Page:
The Future of the Internet is Offline

March 30th, 2007 | Categories: marketing, markets, networks, social media, trends

A true leap in the evolution of the Internet will occur when the line between online and offline is blurred. As we stand, there is a gaping void between the two worlds. A business usually classifies itself as an Internet company or an offline business. Having said that, I do not know how this transformation will take place, but it will be a magical moment and a step forward in the history of technology.

When online actions begins to have offline consequences, we will be moving in the right direction.

Some organizations with an online presence, such as charities and non-profits, benefit not only from the added exposure and awareness, but also via a more streamlined fundraising effort. These groups are a good example as they essentially do not ‘exist’ offline (offices aside). Therefore, online and offline collaboration are very important to them. This may be one of the few examples where the void is starting to be filled.

Shopping is a totally different story. Research has shown time and time again that consumers research products online, then purchase offline. Tracking this discrepancy is nearly impossible. How is a company to know that an offline purchaser performed research and due diligence online before making the ultimate purchasing decision? Without some sort of questioning or survey, it is impossible. I expect big changes to occur in this industry. Offline conversion tracking will be the Holy Grail.

Once the integration and interaction between these two seemingly separate worlds can occur, expect behavioural changes to be next. Just like any action, there is an equal and opposite reaction. Opposition to the new changes may result. Furthermore, adaption and education around new systems will be necessary. But in the end, offline may very well be the last piece of the online puzzle.


  1. Trenton Says:

    I remember reading about this. I believe the play-on-words the futurist attributed to the concept was “everyware”. The idea is that everything is connected to the internet, whether it’s your car, toaster oven or clothing. What is inherent within this concept is the loss of privacy, however the argument was that the convenience would far outweigh the feelings of intrusion for most people.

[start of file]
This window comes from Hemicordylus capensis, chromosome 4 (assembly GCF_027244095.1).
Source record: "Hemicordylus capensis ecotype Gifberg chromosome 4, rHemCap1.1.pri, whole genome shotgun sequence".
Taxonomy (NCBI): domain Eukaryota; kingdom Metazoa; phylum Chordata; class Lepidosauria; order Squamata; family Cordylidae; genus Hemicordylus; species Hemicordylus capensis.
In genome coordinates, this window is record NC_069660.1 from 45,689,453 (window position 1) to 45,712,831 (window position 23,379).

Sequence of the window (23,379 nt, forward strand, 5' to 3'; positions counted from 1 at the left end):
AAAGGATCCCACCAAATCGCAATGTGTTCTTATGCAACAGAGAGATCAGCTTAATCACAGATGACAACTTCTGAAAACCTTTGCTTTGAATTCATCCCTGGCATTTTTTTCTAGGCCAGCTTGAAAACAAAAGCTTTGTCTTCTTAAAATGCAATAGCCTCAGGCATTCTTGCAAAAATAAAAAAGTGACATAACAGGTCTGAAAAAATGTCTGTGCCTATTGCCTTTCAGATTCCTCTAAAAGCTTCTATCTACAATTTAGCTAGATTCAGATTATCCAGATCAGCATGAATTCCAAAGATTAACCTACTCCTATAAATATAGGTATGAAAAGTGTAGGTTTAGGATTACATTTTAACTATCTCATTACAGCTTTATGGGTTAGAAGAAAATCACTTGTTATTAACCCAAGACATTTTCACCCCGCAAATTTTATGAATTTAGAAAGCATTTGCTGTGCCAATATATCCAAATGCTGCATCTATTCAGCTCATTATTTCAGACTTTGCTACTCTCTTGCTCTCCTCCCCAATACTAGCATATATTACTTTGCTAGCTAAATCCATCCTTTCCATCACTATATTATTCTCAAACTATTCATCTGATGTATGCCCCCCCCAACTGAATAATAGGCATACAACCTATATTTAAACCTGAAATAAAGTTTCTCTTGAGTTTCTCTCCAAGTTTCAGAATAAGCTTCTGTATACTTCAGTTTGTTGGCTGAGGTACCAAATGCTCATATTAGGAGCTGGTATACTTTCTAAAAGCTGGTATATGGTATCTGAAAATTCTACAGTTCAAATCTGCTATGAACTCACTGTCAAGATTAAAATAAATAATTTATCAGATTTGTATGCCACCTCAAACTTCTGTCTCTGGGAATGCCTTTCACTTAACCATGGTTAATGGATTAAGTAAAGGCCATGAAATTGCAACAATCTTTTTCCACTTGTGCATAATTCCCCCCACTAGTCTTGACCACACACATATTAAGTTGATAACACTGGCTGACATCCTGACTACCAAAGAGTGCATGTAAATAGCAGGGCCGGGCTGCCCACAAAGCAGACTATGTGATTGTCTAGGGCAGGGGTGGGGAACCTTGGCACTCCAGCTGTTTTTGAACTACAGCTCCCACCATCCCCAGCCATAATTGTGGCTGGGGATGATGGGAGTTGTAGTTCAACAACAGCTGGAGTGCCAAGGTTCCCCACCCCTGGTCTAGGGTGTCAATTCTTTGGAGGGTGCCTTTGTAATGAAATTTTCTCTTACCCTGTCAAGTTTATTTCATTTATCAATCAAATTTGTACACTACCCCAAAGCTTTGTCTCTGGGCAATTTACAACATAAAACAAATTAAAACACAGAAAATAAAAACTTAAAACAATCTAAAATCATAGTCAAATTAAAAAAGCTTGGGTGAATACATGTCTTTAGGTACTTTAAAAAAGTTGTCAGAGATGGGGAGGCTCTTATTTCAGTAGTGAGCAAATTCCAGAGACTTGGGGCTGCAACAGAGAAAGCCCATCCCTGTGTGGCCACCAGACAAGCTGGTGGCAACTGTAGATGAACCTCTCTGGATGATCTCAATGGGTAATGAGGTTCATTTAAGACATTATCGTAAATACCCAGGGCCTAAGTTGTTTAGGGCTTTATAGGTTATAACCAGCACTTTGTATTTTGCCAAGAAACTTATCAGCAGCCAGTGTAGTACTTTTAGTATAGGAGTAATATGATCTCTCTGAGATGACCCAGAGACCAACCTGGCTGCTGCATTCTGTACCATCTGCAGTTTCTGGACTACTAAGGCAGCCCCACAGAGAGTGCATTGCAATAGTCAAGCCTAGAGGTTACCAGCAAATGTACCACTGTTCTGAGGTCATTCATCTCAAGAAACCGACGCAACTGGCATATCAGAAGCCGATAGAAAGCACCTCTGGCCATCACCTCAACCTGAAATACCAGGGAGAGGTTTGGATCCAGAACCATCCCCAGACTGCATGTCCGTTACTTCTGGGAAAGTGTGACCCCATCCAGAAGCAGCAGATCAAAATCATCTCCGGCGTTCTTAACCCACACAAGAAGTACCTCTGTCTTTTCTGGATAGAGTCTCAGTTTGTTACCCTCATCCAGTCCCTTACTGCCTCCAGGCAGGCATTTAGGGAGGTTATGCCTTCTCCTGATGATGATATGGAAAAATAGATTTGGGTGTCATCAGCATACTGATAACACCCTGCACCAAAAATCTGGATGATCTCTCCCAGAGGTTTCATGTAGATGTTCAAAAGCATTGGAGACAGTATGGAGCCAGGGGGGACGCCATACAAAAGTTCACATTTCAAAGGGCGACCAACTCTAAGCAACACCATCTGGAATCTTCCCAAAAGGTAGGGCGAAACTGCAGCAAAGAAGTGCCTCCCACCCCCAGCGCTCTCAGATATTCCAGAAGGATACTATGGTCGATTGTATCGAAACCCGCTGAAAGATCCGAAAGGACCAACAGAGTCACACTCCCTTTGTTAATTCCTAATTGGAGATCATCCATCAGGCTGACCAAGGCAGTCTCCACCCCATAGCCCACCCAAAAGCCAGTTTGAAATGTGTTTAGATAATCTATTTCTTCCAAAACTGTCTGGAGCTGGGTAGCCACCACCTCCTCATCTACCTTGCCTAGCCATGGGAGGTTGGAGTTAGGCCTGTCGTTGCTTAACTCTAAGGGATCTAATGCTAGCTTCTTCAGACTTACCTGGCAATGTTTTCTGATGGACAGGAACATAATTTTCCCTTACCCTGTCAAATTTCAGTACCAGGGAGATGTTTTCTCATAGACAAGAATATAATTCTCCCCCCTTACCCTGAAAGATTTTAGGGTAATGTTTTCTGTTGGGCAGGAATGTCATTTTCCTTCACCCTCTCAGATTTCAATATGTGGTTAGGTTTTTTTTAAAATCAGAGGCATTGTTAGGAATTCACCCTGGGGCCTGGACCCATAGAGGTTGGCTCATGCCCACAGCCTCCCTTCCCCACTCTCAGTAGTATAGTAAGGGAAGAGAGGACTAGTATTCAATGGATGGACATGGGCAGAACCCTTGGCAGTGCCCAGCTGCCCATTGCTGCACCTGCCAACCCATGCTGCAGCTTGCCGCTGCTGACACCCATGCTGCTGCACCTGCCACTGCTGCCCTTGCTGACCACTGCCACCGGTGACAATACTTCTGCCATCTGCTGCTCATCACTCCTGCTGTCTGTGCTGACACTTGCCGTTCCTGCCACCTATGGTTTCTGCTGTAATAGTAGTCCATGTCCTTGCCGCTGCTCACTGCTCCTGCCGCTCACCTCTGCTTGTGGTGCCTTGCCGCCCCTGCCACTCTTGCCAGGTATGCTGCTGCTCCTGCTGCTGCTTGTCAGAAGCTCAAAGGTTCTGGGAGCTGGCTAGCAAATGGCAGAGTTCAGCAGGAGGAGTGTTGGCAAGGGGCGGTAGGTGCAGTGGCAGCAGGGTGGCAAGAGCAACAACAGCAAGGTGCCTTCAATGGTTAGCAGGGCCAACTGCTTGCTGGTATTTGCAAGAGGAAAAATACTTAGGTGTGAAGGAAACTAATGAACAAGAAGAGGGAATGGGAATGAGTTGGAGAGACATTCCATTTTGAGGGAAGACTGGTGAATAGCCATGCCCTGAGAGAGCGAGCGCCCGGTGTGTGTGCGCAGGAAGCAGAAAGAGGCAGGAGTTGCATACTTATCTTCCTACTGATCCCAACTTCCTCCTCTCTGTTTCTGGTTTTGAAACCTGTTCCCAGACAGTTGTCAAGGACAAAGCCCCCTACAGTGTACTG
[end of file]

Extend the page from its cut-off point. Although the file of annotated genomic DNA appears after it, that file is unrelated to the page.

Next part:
2. Erik Says:

    You should have a look at Service BC, an organization within the British Columbia Provincial Government that is working to create seamless integrated service delivery channels. High level concept is that citizens of BC are able to access government services in the most efficient manner utilizing any or all of the online/phone/in person service delivey methods.

  3. Owen Says:

    One of the big changes that will have to happen is (cost effective) location independence of the internet. Most people access the internet only at home on their computer. If I could do research while going between stores I could mix the strengths of both online and offline shopping. Anywhere access is your key.

  4. Theo Tonca Says:

    My startup is presently working on integrating online/offline shopping, but let me tell you it’s no walk in the park due to the lack of accurate local data currently available on the internet.

    I think that once the majority of small businesses decide to come online in one form or another and thus make local data for prevalent and accessible, then we will see some really interesting apps and services emerge.

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